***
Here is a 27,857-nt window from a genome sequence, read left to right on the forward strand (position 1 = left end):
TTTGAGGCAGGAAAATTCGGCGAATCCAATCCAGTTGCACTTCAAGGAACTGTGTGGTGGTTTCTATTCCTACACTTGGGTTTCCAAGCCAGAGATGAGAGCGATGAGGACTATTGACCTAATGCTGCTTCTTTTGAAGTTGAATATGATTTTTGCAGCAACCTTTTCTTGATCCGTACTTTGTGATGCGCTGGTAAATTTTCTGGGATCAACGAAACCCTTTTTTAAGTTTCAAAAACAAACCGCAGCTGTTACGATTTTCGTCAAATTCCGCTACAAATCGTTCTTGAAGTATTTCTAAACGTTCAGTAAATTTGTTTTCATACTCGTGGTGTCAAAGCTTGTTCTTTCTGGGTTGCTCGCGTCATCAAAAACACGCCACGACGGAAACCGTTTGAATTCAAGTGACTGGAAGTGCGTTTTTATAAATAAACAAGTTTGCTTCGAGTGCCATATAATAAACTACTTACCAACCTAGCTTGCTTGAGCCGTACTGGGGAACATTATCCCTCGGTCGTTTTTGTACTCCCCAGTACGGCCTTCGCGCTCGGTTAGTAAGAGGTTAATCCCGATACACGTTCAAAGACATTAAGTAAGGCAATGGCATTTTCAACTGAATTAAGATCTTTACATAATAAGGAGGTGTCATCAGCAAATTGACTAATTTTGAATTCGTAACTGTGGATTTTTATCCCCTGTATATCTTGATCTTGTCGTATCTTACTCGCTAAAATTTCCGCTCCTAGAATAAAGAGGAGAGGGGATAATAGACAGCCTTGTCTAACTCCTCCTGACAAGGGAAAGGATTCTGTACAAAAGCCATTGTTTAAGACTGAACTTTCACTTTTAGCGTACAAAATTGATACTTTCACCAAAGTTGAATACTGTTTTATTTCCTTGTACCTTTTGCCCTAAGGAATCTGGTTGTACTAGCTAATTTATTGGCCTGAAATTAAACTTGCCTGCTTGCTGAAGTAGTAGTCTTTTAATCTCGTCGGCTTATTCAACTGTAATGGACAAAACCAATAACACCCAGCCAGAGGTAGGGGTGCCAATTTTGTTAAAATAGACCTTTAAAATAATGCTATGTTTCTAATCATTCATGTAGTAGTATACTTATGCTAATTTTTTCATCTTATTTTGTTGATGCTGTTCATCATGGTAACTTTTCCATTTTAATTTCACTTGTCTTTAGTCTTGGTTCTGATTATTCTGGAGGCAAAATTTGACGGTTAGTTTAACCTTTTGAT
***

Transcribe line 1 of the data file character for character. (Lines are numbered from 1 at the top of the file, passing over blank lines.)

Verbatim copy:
Here is a 27,857-nt window from a genome sequence, read left to right on the forward strand (position 1 = left end):